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Helek | Helekites | Heleph | Helez | Helhath | Heli | Heliodorus | Helkai | Helkath | Helkathhazzurim | Helkias


In Bible versions:

a high priest and judge of Israel; son (descendant) of Ithamar

the offering or lifting up
ascending; climbing up


Strongs #2242: Hli Heli

Heli = "ascending"

1) the father of Joseph, the husband of Mary

2242 Heli hay-lee'

of Hebrew origin (5941); Heli (i.e. Eli), an Israelite:-Heli.
see HEBREW for 05941


Strongs #05941: yle `Eliy

Eli = "ascension"

1) descendant of Aaron through Ithamar and high priest and judge of
Israel when Samuel entered service as a child

5941 `Eliy ay-lee'

from 5927; lofty; Eli, an Israelite high-priest:-Eli.
see HEBREW for 05927

Eli [EBD]

ascent, the high priest when the ark was at Shiloh (1 Sam. 1:3, 9). He was the first of the line of Ithamar, Aaron's fourth son (1 Chr. 24:3; comp. 2 Sam. 8:17), who held that office. The office remained in his family till the time of Abiathar (1 Kings 2:26, 27), whom Solomon deposed, and appointed Zadok, of the family of Eleazar, in his stead (35). He acted also as a civil judge in Israel after the death of Samson (1 Sam. 4:18), and judged Israel for forty years.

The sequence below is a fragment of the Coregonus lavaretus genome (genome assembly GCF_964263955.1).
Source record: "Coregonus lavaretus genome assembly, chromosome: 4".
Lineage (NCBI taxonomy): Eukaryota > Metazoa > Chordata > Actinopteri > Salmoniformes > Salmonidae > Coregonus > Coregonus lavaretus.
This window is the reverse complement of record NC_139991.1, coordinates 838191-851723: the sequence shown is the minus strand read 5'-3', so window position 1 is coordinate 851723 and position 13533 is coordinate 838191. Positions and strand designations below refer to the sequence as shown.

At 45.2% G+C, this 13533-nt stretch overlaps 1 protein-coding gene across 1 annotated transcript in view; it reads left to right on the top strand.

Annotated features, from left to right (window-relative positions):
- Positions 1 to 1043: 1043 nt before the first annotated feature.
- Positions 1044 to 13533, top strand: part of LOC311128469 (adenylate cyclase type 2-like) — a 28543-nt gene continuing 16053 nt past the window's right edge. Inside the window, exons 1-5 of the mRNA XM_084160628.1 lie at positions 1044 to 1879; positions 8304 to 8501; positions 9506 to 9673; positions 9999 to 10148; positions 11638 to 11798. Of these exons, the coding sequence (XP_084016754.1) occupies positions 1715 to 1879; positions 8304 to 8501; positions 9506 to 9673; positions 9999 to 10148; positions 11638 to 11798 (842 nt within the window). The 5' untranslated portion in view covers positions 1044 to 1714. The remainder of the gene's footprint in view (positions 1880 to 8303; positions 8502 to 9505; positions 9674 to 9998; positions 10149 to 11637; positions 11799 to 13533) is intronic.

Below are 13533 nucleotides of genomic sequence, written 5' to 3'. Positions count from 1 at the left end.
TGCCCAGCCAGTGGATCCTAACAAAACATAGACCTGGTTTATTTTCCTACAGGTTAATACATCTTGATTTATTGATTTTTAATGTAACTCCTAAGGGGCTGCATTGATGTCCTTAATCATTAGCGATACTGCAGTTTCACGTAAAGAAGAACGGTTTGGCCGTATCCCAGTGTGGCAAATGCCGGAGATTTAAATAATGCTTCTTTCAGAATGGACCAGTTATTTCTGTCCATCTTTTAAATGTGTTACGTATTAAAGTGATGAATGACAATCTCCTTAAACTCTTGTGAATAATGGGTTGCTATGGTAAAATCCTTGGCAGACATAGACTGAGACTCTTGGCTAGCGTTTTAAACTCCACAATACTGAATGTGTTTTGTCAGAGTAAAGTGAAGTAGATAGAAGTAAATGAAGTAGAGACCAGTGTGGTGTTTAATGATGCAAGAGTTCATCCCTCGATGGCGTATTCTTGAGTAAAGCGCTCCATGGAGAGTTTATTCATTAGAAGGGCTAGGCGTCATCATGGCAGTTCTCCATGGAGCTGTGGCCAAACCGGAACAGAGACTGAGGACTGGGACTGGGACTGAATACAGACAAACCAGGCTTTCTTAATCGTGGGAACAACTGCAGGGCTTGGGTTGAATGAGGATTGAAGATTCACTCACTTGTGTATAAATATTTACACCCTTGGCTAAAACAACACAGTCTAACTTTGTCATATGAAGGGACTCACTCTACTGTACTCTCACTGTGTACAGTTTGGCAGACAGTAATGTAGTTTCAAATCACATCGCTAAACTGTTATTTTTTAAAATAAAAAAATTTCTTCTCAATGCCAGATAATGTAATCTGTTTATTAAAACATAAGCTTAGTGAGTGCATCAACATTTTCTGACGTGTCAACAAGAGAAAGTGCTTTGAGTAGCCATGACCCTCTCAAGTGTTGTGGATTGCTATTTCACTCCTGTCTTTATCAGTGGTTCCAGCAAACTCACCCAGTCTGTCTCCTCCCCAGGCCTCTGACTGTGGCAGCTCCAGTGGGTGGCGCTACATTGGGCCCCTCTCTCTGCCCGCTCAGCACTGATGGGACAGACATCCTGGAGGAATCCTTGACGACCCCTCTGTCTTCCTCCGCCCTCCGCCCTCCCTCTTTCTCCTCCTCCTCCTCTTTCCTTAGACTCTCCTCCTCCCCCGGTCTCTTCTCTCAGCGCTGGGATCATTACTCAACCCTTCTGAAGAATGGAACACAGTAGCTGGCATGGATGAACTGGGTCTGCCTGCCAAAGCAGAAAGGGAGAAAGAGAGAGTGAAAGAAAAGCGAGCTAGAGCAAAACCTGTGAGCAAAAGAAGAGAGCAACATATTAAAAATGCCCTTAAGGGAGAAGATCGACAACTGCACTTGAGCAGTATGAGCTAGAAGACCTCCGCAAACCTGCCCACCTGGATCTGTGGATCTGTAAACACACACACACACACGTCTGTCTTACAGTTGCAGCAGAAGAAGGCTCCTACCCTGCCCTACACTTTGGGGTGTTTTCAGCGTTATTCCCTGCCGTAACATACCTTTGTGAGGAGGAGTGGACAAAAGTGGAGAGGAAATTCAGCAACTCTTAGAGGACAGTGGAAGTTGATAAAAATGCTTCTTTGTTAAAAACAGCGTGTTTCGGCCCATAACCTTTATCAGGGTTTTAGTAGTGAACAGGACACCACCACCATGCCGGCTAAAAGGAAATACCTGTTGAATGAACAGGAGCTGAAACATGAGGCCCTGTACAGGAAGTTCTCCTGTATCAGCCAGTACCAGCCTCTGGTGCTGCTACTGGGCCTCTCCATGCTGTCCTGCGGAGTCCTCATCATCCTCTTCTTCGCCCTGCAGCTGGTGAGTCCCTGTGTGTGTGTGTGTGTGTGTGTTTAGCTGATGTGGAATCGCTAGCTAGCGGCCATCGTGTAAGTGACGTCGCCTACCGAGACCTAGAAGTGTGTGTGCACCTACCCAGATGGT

His sons Hophni and Phinehas grossly misconducted themselves, to the great disgust of the people (1 Sam. 2:27-36). They were licentious reprobates. He failed to reprove them so sternly as he ought to have done, and so brought upon his house the judgment of God (2:22-33; 3:18). The Israelites proclaimed war against the Philistines, whose army was encamped at Aphek. The battle, fought a short way beyond Mizpeh, ended in the total defeat of Israel. Four thousand of them fell in "battle array". They now sought safety in having the "ark of the covenant of the Lord" among them. They fetched it from Shiloh, and Hophni and Phinehas accompanied it. This was the first time since the settlement of Israel in Canaan that the ark had been removed from the sanctuary. The Philistines put themselves again in array against Israel, and in the battle which ensued "Israel was smitten, and there was a very great slaughter." The tidings of this great disaster were speedily conveyed to Shiloh, about 20 miles distant, by a messenger, a Benjamite from the army. There Eli sat outside the gate of the sanctuary by the wayside, anxiously waiting for tidings from the battle-field. The full extent of the national calamity was speedily made known to him: "Israel is fled before the Philistines, there has also been a great slaughter among the people, thy two sons Hophni and Phinehas are dead, and the ark of God is taken" (1 Sam. 4:12-18). When the old man, whose eyes were "stiffened" (i.e., fixed, as of a blind eye unaffected by the light) with age, heard this sad story of woe, he fell backward from off his seat and died, being ninety and eight years old. (See ITHAMAR.)

Eli, Heb. eli, "my God", (Matt. 27:46), an exclamation used by Christ on the cross. Mark (15:34), as usual, gives the original Aramaic form of the word, Eloi.